Jannah Theme License is not validated, Go to the theme options page to validate the license, You need a single license for each domain name.
News

Kentucky Senate passes bill for armed guardians, mental health training in schools

A bill meant to bolster school safety by allowing school districts to hire retired law officers or military veterans to work as armed guardians won passage in the Kentucky Senate on Tuesday.

The measure is the latest attempt by Kentucky lawmakers to augment school security since the tragic 2018 shooting at Marshall County High School in western Kentucky, where two students were killed and more than a dozen others were injured when another student opened fire.

The bill cleared the GOP-led Senate on a 28-10 vote and goes to the House. The proposal, sponsored by Republican Sen. Max Wise, is designated as Senate Bill 2 — reflecting its priority status in the Senate.

UTAH BILL ENCOURAGING TEACHERS TO GET FIREARMS TRAINING, CARRY ON CAMPUS PASSES LEGISLATURE

The Senate passed another bill that would allow Kentucky voters to choose who serves on the state’s board of education. The measure would strip governors of the authority to select most board members.

The school safety bill would allow local school boards to hire and assign guardians at schools. Their hiring would be optional for local boards. Districts could employ as many guardians as administrators deem necessary. The guardian program would begin in the 2025-26 school year if the bill becomes law.

Guardians could fill the void at schools lacking armed school resource officers — typically members of local law enforcement agencies — or they could serve alongside SROs. Hundreds of school campuses are without SROs due to insufficient funding or lack of available officers, Wise has said.

“The school resource officer, though, is first and foremost the hiring goal that we want for our Kentucky public schools,” Wise said during the Senate debate. “But the guardian is a well-measured approach that may fit a school district’s need.”

Wise said the bill in no way waters down or removes any previous actions by the legislature to bolster school security in the wake of the Marshall County shooting.

Democratic Sen. Reginald Thomas said the bill won’t resolve the core problems leading to gun violence.

“Rather than saying how can we deal with the gun problem that we have here in this state and in America, our answer is let’s put more guns in schools, not less,” he said.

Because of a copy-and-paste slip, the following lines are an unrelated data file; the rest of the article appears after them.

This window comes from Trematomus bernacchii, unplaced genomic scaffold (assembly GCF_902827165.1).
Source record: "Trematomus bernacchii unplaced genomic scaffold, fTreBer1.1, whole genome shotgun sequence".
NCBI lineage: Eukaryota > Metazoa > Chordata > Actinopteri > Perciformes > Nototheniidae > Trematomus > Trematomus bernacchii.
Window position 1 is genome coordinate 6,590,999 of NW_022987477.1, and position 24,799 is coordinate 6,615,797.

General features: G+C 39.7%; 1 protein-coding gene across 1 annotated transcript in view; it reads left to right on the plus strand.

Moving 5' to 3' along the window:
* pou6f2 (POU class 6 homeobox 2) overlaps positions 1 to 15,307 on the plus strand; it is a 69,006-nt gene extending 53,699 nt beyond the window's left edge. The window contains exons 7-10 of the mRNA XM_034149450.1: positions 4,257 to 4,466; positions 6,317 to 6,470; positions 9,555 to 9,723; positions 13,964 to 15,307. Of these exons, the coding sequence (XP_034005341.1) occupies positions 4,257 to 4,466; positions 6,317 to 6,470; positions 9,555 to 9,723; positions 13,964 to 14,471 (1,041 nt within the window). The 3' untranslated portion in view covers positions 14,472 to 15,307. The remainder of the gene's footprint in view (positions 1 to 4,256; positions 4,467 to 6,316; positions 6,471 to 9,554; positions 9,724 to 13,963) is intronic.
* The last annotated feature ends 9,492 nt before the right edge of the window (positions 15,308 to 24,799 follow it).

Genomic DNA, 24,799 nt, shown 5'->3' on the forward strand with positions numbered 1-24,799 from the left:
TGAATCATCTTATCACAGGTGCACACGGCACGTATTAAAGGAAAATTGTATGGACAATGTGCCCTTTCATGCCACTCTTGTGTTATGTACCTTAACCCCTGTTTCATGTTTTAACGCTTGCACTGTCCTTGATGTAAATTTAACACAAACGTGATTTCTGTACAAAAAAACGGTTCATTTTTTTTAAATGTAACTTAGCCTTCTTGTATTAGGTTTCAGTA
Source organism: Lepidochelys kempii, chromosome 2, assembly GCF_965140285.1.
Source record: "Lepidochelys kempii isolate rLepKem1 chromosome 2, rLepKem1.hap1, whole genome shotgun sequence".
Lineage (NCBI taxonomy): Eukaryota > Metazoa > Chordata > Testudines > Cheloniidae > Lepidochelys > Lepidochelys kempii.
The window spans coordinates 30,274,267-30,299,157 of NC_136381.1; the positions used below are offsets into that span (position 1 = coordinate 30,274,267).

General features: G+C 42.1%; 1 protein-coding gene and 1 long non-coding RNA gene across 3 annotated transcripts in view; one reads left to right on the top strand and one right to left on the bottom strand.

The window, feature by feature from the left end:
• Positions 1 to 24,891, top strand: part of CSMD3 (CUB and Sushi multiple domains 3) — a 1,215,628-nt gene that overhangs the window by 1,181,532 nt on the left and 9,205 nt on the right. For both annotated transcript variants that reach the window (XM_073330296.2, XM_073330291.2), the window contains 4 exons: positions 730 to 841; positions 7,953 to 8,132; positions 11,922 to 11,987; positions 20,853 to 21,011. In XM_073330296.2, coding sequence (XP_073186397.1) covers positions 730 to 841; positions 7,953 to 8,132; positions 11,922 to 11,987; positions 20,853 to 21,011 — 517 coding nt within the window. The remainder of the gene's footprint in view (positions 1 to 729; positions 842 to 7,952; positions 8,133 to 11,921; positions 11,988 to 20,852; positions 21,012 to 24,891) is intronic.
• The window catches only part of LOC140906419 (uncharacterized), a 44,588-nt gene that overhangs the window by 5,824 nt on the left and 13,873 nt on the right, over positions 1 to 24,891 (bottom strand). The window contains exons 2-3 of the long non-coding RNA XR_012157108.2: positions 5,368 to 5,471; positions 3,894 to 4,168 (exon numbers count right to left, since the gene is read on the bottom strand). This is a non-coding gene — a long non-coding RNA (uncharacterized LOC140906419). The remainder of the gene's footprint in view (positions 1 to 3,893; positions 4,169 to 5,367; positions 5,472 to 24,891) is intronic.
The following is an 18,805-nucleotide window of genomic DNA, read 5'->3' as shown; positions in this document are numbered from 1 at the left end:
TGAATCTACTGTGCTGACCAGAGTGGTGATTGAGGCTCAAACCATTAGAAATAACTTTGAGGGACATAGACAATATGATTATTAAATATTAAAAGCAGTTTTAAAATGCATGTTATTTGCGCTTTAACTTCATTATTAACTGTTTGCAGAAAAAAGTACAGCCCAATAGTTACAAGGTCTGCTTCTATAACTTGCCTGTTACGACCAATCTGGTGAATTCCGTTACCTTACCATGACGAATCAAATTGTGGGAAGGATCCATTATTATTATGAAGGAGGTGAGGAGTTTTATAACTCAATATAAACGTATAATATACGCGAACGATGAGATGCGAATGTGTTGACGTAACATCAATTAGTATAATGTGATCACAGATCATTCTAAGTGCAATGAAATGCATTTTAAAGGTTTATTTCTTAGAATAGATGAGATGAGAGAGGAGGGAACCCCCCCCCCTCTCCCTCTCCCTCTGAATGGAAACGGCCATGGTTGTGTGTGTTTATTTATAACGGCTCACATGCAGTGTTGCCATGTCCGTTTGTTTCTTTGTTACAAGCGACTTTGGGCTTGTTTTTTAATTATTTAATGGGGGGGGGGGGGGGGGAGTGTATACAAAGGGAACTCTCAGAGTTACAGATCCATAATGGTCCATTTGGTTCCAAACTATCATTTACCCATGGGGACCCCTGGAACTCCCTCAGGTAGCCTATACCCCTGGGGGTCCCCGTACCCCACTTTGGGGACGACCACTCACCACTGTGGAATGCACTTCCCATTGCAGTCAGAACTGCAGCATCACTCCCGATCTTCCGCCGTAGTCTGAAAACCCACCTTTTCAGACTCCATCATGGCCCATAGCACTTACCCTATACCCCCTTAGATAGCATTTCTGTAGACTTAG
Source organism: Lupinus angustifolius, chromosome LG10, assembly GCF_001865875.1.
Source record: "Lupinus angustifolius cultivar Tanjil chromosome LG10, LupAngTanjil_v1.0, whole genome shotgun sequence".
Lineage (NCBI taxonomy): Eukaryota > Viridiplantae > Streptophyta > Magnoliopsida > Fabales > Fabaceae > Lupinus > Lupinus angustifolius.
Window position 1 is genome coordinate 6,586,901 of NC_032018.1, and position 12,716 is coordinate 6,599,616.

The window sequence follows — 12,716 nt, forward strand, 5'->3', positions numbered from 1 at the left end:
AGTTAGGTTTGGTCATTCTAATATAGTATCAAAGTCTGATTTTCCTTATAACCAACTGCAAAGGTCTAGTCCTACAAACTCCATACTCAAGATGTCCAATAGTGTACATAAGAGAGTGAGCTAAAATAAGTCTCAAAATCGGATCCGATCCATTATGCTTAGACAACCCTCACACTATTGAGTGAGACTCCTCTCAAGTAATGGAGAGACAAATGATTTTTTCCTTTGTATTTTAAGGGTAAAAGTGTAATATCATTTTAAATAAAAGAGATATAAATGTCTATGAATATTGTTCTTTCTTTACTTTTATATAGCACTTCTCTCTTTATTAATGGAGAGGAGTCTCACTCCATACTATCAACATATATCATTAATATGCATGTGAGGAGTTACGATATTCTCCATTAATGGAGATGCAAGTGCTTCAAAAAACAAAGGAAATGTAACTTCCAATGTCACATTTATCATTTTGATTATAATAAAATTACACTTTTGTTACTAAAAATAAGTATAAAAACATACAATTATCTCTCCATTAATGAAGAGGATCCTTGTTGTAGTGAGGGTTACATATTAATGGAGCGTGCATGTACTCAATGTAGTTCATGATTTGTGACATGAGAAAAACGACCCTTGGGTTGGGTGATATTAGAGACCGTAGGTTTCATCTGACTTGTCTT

Those eligible to serve as guardians would include honorably discharged military veterans, retired state troopers, retired law enforcement officers and former federal agents.

Their preparation would include the first level of school resource officer training, as well as training on firearms proficiency and how to respond to active shooter situations. They would be allowed to carry concealed weapons on school grounds.

Opponents of the bill also raised concerns about the level of training for guardians.

Republican Sen. Stephen West, in supporting the bill, said time is crucial in active shooter situations.

“What it came down to for me is, would I rather have a trained, armed veteran on site ready to act or would I rather have a highly trained SRO or law enforcement officer five minutes away,” he said. “That’s the choice we have.”

Republican Sen. Whitney Westerfield said the focus should be on expanding the number of SROs.

“I regret that we’re doing this instead of appropriating the money for the districts to hire the SROs they need,” he said. “I would like for us to do that.”

Wise has expressed hope that additional funding to deploy school resource officers will be included in the next two-year state budget plan that lawmakers will finalize later in the legislative session.

The bill also includes mental health segments. It would increase suicide prevention awareness and training for teachers and students and expand the scope of student support. It would foster a team approach among school psychologists, social workers, school resource officers and mental health providers.

In other action Tuesday, the Senate passed a bill that would change the way members of the state Board of Education are selected. Instead of appointment by the governor with confirmation by the Senate, the board members would be elected by the voters.

The measure cleared the Senate on a 24-14 vote to advance to the House. Under the bill, two state school board members would be elected from each of the state’s seven Supreme Court districts.

“Senate Bill 8 gives the voters the chance to make important choices about who is making the broad policy decisions about the education of their children and all of Kentucky’s youth,” said Republican Sen. Mike Wilson, the bill’s lead sponsor.

Democratic Sen. Cassie Chambers Armstrong opposed the measure, saying there’s no evidence that switching their selection to partisan elections would improve educational outcomes among students.

“I believe that party politics have no place in our Kentucky classrooms,” she said.

Read the full article here

Leave a Reply

Your email address will not be published. Required fields are marked *

Back to top button